In 2020, an article published in the scientific journal, BioMed Central, had highlighted the vulnerability of the healthcare industry to cyberattacks. “Healthcare faces even larger cyber risks than other sectors because of inherent weaknesses in its security posture,” the report said.
In the first four months of 2022, cyberattacks against the global healthcare industry rose by 95.3% compared to the same period in 2021, according to CloudSEK, an artificial intelligence company that deals in cyber threats. The Indian healthcare sector ranked second after the United States when it came to such attacks, said the report.
Within a week of the cyberattack at AIIMS, there were breaches in two more Indian hospitals. On December 3, Delhi’s Safdarjung Hospital said it had faced a cyberattack for a day on November 14 that prevented some staffers from logging onto their devices. The National Informatics Centre was able to revive hospital servers and secure the data. The effect was diffused since Safdarjung Hospital, unlike AIIMS, does not completely rely on digital operations.
The second breach was reported by CloudSEK, which said that data of 1.5 lakh patients of the Sree Saran Medical Centre, a multi-specialty private hospital in Tiruppur, Tamil Nadu, had been put up for sale on the dark web. The “dark web” refers to websites that cannot be accessed easily by commonly used search engines or law enforcement authorities – essentially the internet’s “underground” – making it apt for online criminal activities.
CloudSEK founder Rahul Sasi said his company’s artificial intelligence risk platform had discovered the post on November 22. It advertised patient data, which had been sourced from Three Cube IT Lab, an application development provider. Sasi said it is unclear if Three Cube IT Lab had been hired by Sree Saran Hospital to manage its software.
The leaked data contained patient names, their addresses, health information and doctor details from 2007 till 2011. CloudSEK alerted the Indian Computer Emergency Response Team, or CERT-In, the national cybersecurity watchdog. CloudSEK emailed the hospital as well as the application developer. “We have received no response from the hospital,” Sasi said.
When contacted by Scroll.in last week, Sree Saran Hospital’s spokesperson said he would check with the management and respond. But the hospital did not respond to follow up calls.
Hospitals still upgrading
Anita Gurumurthy, director of the non-profit IT for Change, which works at the intersection of digital technology and human rights, said there is low awareness among healthcare providers on the need to safeguard health data. Sasi of CloudSEK agreed. “I have over 170 clients from banking, agriculture, and the commercial sector,” he said. “But not a single hospital is my client.”
The cyberattack on AIIMS may have served as a wake-up call for hospitals to beef up their cybersecurity and data protection systems. But Gurumurthy said it will take time for things to change. “Institutional capacity to make this transition requires a plan,” she said.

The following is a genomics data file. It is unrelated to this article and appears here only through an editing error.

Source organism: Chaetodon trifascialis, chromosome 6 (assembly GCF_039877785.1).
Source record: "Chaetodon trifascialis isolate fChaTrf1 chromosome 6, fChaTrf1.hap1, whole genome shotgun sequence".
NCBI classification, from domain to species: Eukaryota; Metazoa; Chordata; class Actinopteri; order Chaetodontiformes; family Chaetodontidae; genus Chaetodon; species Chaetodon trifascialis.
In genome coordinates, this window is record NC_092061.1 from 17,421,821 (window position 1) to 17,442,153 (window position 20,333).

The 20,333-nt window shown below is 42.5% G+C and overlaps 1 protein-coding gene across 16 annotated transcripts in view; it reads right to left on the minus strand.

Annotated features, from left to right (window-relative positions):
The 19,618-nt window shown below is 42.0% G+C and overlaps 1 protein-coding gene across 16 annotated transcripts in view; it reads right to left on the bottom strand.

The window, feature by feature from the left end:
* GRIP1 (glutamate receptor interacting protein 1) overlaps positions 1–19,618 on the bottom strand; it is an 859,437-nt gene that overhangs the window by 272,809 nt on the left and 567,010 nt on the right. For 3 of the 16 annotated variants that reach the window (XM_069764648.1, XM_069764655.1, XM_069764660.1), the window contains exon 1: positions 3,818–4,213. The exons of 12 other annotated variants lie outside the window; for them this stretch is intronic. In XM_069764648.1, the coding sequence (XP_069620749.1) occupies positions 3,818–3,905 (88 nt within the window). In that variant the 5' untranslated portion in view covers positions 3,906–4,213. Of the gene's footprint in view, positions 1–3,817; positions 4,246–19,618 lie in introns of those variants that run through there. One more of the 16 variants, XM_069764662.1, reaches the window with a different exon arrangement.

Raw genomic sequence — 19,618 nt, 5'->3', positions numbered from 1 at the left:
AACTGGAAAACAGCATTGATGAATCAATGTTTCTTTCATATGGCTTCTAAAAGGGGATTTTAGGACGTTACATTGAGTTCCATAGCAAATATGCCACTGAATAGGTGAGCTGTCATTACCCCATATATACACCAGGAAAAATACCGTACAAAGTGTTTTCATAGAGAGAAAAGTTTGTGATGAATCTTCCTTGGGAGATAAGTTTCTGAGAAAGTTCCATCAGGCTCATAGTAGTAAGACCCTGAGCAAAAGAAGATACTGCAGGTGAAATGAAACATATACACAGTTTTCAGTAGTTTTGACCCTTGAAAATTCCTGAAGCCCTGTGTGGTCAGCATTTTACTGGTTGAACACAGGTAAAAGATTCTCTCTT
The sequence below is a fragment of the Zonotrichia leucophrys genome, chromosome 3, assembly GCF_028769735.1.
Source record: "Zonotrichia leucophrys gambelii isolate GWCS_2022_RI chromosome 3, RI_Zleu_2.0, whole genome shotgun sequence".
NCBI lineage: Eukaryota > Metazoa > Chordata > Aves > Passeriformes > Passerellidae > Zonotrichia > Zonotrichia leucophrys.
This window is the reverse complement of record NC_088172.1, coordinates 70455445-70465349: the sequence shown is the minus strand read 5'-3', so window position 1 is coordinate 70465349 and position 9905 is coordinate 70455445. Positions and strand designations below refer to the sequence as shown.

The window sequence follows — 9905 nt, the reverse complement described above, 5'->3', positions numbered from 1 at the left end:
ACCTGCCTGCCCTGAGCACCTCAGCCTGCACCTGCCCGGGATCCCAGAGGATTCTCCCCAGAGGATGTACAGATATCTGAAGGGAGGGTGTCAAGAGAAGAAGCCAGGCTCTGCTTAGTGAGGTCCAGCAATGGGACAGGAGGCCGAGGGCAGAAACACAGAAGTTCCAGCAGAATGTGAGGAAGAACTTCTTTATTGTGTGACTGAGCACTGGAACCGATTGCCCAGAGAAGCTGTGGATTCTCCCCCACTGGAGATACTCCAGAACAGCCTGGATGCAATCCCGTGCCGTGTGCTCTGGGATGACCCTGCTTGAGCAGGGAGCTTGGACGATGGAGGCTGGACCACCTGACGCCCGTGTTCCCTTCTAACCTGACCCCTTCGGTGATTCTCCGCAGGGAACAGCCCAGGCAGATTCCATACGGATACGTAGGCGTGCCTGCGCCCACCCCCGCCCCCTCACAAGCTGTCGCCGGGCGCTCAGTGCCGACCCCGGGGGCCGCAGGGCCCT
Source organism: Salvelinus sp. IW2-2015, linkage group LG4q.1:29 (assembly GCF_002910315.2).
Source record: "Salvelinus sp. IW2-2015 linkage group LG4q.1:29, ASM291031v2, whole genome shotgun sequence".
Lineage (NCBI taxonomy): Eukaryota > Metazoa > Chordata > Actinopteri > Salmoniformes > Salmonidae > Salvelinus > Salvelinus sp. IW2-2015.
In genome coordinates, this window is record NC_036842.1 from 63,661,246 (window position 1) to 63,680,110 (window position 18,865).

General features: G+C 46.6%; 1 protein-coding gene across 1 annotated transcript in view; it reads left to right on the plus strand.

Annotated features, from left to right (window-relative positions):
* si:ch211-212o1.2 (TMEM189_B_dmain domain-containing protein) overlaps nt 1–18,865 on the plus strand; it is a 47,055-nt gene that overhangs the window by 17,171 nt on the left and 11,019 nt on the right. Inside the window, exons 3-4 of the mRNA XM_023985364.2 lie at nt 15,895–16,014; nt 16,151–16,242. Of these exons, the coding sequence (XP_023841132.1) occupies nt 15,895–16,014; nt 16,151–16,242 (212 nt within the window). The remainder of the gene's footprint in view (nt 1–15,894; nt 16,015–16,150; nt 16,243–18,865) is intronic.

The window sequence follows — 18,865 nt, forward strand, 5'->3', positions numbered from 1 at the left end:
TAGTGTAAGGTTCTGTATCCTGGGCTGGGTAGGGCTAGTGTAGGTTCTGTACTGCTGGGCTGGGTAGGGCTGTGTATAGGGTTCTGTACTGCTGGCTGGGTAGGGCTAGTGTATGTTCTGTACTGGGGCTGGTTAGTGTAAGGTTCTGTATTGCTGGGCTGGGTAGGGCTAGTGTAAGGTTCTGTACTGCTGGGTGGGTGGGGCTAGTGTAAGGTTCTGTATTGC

According to Gurumurthy, there needs to be a defined protocol for hospitals to follow, only then they will invest in data security. Currently, a hospital invests what it deems fit when it comes to cyber security. “It may or may not be enough,” said Sasi.
At AIIMS-Guwahati, for instance, director Dr Ashok Puranik said the hospital has multiple layers of security and basic firewalls. “We are following government protocol,” said Puranik. “If the government advises [us] to improve existing measures, we will do so.”
The Post Graduate Institute of Medical Education and Research has approached the government to upgrade its Health Management Information System, or HMIS – the portal on which hospitals store the health data of patients.
“We currently have the first version of HMIS,” said Kumar, the deputy director of the institute’s technology department. “In the next six months, we will upgrade to HMIS.2, which is more efficient and secure.”
Sir Sunderlal Hospital in Varanasi currently functions through a local area network. Hospital superintendent Dr KK Gupta said chances of hacking are limited since “the computers that have internet access are not attached with the local area network.” He said that even the computers which store data under the Ayushman Bharat Digital Mission are not connected to the internet.
Gupta added that they plan to devise a secure plan to connect the entire system online once the exchange of data under health accounts becomes fully active.
Integration with Ayushman Bharat
Cybersecurity expert Vandana Verma said that when hospitals start uploading patient data and linking it to Ayushman Bharat health account numbers, a lot of critical information will become vulnerable.
Tejasi Panjiar, associate policy counsel at Internet Freedom Foundation that works on fundamental rights in the digital space, said that an individual may give their health account number at a hospital and undergo multiple tests.
“If there is an HIV test that comes positive, or if she seeks abortion, she may not want that information to be disclosed digitally,” said Panjiar. “But the hospital already has her account number and she may not have an option to withhold selected health records.” Panjiar said a patient may choose to not share this record with another hospital, but it still exists in a digital form.
Cybersecurity expert Verma said that if big institutes, like AIIMS, can be targeted, hacking into a smaller hospital will prove much easier. “Individual doctors are also not safeguarding their data at all, and if we are trying to unify all health information under one identification number then we need to fix our cyber system,” Verma said.
This reporting was supported by a grant from the Thakur Family Foundation. Thakur Family Foundation has not exercised any editorial control over the contents of this article.